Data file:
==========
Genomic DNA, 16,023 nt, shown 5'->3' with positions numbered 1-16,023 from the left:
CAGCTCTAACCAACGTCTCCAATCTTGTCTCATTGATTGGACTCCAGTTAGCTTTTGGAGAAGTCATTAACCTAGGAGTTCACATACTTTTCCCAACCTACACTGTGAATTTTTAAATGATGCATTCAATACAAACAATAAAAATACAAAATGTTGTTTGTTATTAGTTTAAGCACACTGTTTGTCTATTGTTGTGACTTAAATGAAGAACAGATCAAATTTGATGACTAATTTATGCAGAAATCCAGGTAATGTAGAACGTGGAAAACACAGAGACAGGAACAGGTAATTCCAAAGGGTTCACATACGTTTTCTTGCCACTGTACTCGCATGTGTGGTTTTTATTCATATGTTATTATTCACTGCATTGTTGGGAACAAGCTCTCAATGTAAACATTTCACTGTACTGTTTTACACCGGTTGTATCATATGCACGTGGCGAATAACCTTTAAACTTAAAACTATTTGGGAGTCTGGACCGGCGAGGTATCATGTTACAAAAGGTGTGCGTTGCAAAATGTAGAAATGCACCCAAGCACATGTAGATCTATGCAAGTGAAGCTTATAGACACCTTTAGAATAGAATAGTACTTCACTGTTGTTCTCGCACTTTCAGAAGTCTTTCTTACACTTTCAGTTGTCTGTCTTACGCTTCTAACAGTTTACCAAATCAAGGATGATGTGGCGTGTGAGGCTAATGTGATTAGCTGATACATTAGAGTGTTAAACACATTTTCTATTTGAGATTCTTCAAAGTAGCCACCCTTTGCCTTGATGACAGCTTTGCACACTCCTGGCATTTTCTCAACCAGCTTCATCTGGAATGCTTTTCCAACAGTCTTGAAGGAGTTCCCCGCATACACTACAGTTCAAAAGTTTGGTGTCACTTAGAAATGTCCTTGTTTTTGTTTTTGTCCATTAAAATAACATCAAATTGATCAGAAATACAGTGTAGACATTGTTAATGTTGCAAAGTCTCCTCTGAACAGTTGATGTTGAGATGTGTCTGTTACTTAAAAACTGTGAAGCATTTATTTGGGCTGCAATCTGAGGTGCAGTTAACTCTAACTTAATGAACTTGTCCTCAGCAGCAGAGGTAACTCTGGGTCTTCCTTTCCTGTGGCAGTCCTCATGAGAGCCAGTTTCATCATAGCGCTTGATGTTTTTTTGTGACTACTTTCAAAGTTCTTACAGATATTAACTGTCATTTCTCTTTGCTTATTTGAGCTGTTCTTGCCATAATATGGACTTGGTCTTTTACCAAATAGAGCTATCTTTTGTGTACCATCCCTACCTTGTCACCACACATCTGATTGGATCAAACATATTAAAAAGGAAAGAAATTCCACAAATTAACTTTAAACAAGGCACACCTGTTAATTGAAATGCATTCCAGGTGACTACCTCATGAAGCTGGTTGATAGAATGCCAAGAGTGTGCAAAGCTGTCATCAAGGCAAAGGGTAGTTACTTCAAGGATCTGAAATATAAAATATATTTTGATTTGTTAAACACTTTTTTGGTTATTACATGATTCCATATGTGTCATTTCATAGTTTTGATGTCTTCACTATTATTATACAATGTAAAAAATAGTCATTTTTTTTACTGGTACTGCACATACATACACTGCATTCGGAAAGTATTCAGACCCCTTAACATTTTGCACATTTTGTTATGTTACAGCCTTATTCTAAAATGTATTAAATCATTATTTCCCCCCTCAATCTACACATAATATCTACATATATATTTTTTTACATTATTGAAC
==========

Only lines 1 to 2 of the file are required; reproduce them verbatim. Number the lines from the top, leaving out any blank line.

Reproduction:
Genomic DNA, 16,023 nt, shown 5'->3' with positions numbered 1-16,023 from the left:
CAGCTCTAACCAACGTCTCCAATCTTGTCTCATTGATTGGACTCCAGTTAGCTTTTGGAGAAGTCATTAACCTAGGAGTTCACATACTTTTCCCAACCTACACTGTGAATTTTTAAATGATGCATTCAATACAAACAATAAAAATACAAAATGTTGTTTGTTATTAGTTTAAGCACACTGTTTGTCTATTGTTGTGACTTAAATGAAGAACAGATCAAATTTGATGACTAATTTATGCAGAAATCCAGGTAATGTAGAACGTGGAAAACACAGAGACAGGAACAGGTAATTCCAAAGGGTTCACATACGTTTTCTTGCCACTGTACTCGCATGTGTGGTTTTTATTCATATGTTATTATTCACTGCATTGTTGGGAACAAGCTCTCAATGTAAACATTTCACTGTACTGTTTTACACCGGTTGTATCATATGCACGTGGCGAATAACCTTTAAACTTAAAACTATTTGGGAGTCTGGACCGGCGAGGTATCATGTTACAAAAGGTGTGCGTTGCAAAATGTAGAAATGCACCCAAGCACATGTAGATCTATGCAAGTGAAGCTTATAGACACCTTTAGAATAGAATAGTACTTCACTGTTGTTCTCGCACTTTCAGAAGTCTTTCTTACACTTTCAGTTGTCTGTCTTACGCTTCTAACAGTTTACCAAATCAAGGATGATGTGGCGTGTGAGGCTAATGTGATTAGCTGATACATTAGAGTGTTAAACACATTTTCTATTTGAGATTCTTCAAAGTAGCCACCCTTTGCCTTGATGACAGCTTTGCACACTCCTGGCATTTTCTCAACCAGCTTCATCTGGAATGCTTTTCCAACAGTCTTGAAGGAGTTCCCCGCATACACTACAGTTCAAAAGTTTGGTGTCACTTAGAAATGTCCTTGTTTTTGTTTTTGTCCATTAAAATAACATCAAATTGATCAGAAATACAGTGTAGACATTGTTAATGTTGCAAAGTCTCCTCTGAACAGTTGATGTTGAGATGTGTCTGTTACTTAAAAACTGTGAAGCATTTATTTGGGCTGCAATCTGAGGTGCAGTTAACTCTAACTTAATGAACTTGTCCTCAGCAGCAGAGGTAACTCTGGGTCTTCCTTTCCTGTGGCAGTCCTCATGAGAGCCAGTTTCATCATAGCGCTTGATGTTTTTTTGTGACTACTTTCAAAGTTCTTACAGATATTAACTGTCATTTCTCTTTGCTTATTTGAGCTGTTCTTGCCATAATATGGACTTGGTCTTTTACCAAATAGAGCTATCTTTTGTGTACCATCCCTACCTTGTCACCACACATCTGATTGGATCAAACATATTAAAAAGGAAAGAAATTCCACAAATTAACTTTAAACAAGGCACACCTGTTAATTGAAATGCATTCCAGGTGACTACCTCATGAAGCTGGTTGATAGAATGCCAAGAGTGTGCAAAGCTGTCATCAAGGCAAAGGGTAGTTACTTCAAGGATCTGAAATATAAAATATATTTTGATTTGTTAAACACTTTTTTGGTTATTACATGATTCCATATGTGTCATTTCATAGTTTTGATGTCTTCACTATTATTATACAATGTAAAAAATAGTCATTTTTTTTACTGGTACTGCACATACATACACTGCATTCGGAAAGTATTCAGACCCCTTAACATTTTGCACATTTTGTTATGTTACAGCCTTATTCTAAAATGTATTAAATCATTATTTCCCCCCTCAATCTACACATAATATCTACATATATATTTTTTTACATTATTGAAC